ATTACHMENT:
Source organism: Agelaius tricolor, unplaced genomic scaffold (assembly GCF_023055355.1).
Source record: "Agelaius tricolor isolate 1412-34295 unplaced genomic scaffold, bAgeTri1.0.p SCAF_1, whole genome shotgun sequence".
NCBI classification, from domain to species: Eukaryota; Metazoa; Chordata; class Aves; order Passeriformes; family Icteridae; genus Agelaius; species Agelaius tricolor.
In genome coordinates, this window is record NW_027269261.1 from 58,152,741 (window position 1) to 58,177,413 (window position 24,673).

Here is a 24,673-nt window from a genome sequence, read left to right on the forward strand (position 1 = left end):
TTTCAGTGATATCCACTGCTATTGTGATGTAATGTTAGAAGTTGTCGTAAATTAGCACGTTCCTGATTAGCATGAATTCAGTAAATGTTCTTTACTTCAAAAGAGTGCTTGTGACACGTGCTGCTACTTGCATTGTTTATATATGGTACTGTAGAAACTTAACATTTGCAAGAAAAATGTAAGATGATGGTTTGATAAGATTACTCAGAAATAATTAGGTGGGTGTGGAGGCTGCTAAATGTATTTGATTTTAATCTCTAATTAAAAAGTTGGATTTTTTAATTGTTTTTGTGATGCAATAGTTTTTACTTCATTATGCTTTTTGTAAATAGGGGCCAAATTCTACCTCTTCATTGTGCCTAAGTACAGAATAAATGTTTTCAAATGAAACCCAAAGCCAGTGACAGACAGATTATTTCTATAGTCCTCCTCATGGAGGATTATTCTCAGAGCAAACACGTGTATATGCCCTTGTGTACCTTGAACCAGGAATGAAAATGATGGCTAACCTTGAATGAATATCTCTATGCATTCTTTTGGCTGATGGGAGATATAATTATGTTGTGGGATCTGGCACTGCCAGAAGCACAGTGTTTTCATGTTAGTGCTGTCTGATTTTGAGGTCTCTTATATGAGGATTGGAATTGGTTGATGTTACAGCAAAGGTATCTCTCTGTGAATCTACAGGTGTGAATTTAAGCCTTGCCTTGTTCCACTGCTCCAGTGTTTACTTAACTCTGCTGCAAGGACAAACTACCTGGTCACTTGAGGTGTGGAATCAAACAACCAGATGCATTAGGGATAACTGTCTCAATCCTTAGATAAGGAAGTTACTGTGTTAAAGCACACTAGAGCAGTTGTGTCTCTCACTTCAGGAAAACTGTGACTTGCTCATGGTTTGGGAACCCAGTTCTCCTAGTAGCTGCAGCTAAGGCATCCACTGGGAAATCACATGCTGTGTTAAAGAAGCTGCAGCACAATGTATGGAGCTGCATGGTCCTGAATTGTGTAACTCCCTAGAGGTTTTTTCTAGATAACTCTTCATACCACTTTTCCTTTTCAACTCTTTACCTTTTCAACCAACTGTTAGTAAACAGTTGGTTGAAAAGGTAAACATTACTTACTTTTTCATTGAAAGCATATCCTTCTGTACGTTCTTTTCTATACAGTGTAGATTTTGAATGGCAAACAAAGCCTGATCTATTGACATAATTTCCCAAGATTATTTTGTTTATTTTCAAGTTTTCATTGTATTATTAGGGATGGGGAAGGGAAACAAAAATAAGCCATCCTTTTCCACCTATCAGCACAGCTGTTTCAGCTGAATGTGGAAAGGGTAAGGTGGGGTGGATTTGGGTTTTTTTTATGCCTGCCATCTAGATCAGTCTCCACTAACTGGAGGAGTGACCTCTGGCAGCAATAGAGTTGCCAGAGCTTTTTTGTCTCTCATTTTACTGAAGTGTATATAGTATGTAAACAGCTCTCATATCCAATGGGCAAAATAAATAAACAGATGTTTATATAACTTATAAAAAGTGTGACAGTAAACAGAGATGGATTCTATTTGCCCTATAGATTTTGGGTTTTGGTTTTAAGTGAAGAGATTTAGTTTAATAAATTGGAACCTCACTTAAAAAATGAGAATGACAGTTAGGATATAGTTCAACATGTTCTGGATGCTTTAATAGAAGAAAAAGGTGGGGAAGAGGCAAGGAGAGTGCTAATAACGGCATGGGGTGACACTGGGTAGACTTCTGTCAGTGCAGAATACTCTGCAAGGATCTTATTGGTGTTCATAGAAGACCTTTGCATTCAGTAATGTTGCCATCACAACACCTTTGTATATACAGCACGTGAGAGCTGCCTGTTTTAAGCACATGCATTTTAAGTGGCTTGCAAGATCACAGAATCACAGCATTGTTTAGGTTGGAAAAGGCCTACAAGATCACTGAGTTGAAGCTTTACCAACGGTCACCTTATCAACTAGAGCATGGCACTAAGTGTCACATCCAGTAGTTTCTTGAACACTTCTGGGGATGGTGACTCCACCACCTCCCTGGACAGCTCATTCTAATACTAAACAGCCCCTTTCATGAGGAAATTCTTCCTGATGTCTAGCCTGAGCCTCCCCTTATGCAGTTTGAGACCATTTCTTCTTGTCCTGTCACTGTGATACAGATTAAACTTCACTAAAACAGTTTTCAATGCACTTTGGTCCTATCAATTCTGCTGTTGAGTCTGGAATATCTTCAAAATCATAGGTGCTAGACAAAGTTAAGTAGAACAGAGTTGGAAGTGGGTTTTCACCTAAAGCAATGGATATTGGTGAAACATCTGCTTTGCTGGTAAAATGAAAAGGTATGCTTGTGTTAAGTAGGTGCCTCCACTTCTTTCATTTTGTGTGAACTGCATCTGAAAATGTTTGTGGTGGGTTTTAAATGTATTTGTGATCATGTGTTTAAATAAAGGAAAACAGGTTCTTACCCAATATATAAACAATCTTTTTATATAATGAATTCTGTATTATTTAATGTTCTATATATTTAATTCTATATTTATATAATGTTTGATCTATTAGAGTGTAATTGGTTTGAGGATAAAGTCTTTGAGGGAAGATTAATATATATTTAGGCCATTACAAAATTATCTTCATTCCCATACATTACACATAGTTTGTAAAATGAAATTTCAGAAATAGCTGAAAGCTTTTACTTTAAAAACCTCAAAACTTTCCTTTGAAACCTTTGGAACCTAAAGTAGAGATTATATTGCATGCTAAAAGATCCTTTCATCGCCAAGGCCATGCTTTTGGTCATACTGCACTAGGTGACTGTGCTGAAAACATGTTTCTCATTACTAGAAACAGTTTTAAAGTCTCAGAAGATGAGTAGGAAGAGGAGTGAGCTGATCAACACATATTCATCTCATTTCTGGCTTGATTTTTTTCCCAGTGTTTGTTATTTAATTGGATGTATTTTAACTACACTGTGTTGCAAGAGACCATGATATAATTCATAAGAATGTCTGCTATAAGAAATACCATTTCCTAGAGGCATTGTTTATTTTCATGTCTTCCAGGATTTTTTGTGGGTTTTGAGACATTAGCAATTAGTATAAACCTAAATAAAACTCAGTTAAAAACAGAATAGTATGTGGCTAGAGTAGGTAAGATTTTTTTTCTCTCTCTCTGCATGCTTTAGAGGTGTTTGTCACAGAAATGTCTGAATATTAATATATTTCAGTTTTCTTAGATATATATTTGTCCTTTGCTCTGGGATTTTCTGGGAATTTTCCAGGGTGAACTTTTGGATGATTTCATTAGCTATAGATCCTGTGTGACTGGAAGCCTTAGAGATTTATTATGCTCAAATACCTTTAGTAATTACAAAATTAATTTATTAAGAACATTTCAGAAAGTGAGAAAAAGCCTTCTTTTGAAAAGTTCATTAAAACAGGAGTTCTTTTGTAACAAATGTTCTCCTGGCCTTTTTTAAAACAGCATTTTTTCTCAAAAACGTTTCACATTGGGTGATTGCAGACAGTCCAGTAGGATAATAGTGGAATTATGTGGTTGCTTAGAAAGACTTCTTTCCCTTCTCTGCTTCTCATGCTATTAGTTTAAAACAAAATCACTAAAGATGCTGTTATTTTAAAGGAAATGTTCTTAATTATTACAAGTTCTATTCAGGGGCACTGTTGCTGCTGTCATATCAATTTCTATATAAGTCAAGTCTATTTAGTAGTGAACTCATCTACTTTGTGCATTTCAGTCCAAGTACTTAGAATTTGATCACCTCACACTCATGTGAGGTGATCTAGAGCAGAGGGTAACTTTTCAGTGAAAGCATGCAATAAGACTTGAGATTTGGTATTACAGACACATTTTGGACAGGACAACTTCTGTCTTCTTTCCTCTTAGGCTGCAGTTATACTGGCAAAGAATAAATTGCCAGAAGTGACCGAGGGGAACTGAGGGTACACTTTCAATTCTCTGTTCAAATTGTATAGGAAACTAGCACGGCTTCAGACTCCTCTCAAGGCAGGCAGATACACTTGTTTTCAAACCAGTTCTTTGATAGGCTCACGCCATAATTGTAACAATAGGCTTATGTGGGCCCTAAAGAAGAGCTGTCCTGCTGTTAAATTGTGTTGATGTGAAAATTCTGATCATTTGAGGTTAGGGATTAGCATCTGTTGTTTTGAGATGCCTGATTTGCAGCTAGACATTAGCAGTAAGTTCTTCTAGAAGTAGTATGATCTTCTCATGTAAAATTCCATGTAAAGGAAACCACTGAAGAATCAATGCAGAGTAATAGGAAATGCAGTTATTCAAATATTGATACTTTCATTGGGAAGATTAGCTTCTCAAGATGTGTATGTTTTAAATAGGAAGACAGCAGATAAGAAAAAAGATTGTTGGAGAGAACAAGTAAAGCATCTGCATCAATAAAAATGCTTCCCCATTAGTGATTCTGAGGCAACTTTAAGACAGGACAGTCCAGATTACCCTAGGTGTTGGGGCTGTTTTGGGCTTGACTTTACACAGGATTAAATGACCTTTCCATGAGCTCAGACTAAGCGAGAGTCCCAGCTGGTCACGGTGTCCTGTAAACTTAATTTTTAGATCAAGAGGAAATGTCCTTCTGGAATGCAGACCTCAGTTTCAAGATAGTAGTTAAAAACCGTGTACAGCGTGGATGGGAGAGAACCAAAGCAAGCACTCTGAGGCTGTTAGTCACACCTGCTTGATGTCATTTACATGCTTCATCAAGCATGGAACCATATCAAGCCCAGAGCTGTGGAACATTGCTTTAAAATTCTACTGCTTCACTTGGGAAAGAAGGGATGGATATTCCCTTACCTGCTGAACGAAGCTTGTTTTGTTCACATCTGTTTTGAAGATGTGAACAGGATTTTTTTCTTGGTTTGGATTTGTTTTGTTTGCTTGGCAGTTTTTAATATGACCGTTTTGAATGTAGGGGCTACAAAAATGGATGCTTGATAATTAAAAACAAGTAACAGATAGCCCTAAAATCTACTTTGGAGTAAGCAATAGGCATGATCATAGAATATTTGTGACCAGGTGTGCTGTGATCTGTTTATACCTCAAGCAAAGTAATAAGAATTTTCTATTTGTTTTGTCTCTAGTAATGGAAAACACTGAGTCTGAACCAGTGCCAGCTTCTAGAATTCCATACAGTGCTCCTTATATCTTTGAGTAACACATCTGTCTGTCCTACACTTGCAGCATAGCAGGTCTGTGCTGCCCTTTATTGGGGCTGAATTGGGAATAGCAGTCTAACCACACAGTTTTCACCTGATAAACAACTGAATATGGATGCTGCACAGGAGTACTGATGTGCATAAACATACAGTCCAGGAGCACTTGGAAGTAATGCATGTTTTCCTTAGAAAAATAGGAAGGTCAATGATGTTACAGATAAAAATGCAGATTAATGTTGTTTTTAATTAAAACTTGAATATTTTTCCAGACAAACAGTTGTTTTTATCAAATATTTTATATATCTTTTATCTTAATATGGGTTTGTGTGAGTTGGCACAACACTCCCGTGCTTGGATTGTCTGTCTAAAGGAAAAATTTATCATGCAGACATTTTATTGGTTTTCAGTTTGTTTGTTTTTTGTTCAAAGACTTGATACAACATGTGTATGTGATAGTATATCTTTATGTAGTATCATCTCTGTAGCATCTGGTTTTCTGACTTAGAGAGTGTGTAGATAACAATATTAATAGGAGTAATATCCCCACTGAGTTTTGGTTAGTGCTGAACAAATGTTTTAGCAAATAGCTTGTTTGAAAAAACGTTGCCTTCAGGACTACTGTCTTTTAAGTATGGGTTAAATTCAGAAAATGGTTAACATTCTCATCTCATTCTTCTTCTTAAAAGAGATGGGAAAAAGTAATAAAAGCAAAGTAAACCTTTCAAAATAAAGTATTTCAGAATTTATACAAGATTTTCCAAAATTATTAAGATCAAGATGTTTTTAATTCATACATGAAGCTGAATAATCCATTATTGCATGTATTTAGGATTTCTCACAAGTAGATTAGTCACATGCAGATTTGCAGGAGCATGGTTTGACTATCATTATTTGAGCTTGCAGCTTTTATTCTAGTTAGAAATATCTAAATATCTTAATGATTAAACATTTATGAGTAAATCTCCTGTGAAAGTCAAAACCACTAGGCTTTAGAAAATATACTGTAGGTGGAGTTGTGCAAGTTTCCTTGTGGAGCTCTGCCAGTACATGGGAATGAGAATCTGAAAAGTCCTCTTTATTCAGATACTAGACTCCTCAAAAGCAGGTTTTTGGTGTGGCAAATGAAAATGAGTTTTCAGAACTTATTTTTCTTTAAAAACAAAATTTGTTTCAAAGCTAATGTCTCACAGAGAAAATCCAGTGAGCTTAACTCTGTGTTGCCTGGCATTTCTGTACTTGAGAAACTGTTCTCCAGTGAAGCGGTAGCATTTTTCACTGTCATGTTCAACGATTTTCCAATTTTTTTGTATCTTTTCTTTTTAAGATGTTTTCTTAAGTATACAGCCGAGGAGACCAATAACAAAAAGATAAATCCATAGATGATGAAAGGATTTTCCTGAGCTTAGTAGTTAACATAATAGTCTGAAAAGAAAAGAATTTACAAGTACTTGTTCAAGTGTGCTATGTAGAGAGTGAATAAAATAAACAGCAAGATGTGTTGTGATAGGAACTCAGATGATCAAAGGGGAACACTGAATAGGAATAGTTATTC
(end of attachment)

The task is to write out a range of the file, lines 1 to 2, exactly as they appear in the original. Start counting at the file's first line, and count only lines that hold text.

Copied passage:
Source organism: Agelaius tricolor, unplaced genomic scaffold (assembly GCF_023055355.1).
Source record: "Agelaius tricolor isolate 1412-34295 unplaced genomic scaffold, bAgeTri1.0.p SCAF_1, whole genome shotgun sequence".